Marsha Moser, owner of Woods Pub and Grill and Creekside Pleasantville Diner, said the Oley community stands out because “the people know how to eat good food.”

Woods Pub and Grill offers award-winning wings, prime rib cheesesteaks, charbroiled burgers and steamed clams. This weekend’s breakfast features at Creekside include eggs benedict, strawberry shortcake, French toast, banana foster pancakes, homemade quiche and spicy sausage patties.

Because Oley is so largely agricultural, according to Kern, it is not considered a shopping destination unlike Reading, Allentown, and King of Prussia. He hopes the open house will encourage more people to come to the area more often.

“Oley is a very stable community that does not have the influx of new and younger people needing access to commercial sources,” he said. “The two main roads that bisect the Oley Valley are Route 662 and Route 73 and act as conduits for people to travel through the area and not realize what is available just off the side roads.”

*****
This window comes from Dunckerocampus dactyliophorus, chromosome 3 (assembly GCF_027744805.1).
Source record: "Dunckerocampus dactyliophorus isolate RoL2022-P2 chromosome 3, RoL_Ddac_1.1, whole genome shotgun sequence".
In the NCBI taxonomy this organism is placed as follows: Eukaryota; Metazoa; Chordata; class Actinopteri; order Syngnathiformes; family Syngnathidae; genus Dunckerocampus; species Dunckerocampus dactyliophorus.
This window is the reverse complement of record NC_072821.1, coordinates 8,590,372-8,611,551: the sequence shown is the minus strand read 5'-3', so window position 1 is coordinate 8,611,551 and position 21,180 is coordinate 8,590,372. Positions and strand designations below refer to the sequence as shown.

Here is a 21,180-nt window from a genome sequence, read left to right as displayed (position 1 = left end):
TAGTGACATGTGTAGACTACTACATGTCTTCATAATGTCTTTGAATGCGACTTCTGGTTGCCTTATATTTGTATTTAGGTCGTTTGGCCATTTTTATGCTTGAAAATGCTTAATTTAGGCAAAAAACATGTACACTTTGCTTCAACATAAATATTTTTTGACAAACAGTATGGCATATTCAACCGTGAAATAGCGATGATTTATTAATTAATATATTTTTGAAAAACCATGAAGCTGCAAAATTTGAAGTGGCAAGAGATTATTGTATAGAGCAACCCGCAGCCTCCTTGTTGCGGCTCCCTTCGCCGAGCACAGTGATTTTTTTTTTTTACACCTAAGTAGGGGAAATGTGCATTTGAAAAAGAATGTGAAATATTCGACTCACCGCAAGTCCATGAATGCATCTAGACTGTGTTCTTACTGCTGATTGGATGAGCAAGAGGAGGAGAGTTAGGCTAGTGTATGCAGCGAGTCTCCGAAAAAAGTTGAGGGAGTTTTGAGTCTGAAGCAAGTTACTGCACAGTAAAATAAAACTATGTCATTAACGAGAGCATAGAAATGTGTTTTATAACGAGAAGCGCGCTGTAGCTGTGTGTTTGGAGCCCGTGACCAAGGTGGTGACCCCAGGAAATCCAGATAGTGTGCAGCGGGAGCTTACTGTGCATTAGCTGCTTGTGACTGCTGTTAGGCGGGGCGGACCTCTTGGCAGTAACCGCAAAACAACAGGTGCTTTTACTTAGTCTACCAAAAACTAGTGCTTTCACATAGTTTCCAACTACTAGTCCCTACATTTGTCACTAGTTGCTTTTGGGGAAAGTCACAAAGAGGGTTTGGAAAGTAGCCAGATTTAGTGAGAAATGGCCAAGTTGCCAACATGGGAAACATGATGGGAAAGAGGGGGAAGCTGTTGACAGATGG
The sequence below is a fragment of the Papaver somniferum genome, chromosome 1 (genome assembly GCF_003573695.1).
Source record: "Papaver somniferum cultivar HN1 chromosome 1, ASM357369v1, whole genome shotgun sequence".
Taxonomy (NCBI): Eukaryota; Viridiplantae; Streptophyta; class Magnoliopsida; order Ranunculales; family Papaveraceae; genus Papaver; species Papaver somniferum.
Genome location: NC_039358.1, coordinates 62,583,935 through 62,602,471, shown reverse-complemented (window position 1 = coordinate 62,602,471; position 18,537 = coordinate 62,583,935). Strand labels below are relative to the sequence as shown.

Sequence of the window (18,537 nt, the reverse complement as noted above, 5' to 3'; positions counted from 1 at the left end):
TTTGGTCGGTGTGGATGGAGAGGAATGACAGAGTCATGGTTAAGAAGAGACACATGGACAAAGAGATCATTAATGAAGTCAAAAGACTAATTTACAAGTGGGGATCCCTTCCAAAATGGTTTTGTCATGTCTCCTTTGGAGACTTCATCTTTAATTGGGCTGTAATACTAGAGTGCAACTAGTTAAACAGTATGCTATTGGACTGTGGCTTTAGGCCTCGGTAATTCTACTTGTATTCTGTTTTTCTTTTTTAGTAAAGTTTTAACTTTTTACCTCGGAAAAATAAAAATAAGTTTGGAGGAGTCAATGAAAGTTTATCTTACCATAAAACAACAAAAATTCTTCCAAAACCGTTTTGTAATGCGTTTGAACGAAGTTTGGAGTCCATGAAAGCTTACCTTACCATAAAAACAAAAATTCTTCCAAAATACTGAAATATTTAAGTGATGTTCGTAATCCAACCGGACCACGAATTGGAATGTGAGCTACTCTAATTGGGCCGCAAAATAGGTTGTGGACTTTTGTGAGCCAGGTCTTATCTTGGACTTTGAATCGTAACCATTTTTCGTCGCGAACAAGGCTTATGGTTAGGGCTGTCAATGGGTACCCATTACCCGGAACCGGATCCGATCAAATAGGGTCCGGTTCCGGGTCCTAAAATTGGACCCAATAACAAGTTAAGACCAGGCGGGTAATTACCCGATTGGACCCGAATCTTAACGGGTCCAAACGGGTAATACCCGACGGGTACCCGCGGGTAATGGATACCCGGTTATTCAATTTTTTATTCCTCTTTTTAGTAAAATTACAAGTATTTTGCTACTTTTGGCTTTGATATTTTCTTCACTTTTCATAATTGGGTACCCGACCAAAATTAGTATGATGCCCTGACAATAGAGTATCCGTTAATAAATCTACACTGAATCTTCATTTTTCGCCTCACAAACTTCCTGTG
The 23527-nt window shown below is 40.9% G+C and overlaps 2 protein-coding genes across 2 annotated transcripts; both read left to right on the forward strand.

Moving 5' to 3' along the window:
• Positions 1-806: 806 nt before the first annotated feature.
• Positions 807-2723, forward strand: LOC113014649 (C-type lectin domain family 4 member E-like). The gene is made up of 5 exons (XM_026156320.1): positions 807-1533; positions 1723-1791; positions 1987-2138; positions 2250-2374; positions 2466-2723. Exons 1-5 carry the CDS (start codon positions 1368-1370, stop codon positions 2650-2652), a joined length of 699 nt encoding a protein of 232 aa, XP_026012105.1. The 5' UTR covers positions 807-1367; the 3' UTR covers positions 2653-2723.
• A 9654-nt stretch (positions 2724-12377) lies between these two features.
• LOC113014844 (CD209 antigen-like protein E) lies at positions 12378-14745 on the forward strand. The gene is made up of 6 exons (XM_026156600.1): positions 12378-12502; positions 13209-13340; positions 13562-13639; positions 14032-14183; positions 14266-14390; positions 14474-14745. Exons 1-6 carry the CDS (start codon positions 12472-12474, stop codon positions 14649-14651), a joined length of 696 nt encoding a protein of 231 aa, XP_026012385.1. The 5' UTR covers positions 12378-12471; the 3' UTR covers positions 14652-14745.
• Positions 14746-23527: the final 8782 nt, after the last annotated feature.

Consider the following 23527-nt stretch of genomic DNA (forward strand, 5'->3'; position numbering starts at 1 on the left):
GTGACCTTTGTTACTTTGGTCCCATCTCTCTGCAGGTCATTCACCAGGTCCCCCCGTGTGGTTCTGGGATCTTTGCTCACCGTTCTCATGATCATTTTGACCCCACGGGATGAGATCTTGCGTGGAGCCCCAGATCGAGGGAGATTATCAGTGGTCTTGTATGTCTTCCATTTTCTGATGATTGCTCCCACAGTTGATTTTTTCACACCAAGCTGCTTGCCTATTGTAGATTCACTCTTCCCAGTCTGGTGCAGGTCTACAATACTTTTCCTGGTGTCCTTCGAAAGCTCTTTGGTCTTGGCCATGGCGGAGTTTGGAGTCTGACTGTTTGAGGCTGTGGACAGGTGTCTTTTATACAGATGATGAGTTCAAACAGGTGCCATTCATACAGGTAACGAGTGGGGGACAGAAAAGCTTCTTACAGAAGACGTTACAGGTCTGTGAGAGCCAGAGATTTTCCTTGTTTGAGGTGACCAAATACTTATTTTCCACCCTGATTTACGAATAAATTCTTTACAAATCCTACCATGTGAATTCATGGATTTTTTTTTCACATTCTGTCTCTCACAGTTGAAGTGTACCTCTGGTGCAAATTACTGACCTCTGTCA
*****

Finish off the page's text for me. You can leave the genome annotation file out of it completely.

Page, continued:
The number of businesses participating this weekend was “more than twice than expected,” said Guinther, who helped organize the event.

Organizers hope to offer the open house twice a year – one in the spring and the other in the fall. The success of the open house could lead to more businesses participating in local community events in the future, which would boost the local economy.

“We want to give back to the community in any way that we can. There’s a lot of history in Oley,” said Niki Miller, assistant director and treasurer at Clay on Main. “Just doing a driving tour of Oley is fascinating because of the architecture. Each store is unique and different. People can find what they like, and we want them to come back.”

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Posted by on August 1, 2016 in Published articles


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“They’ve just assumed I would always be here”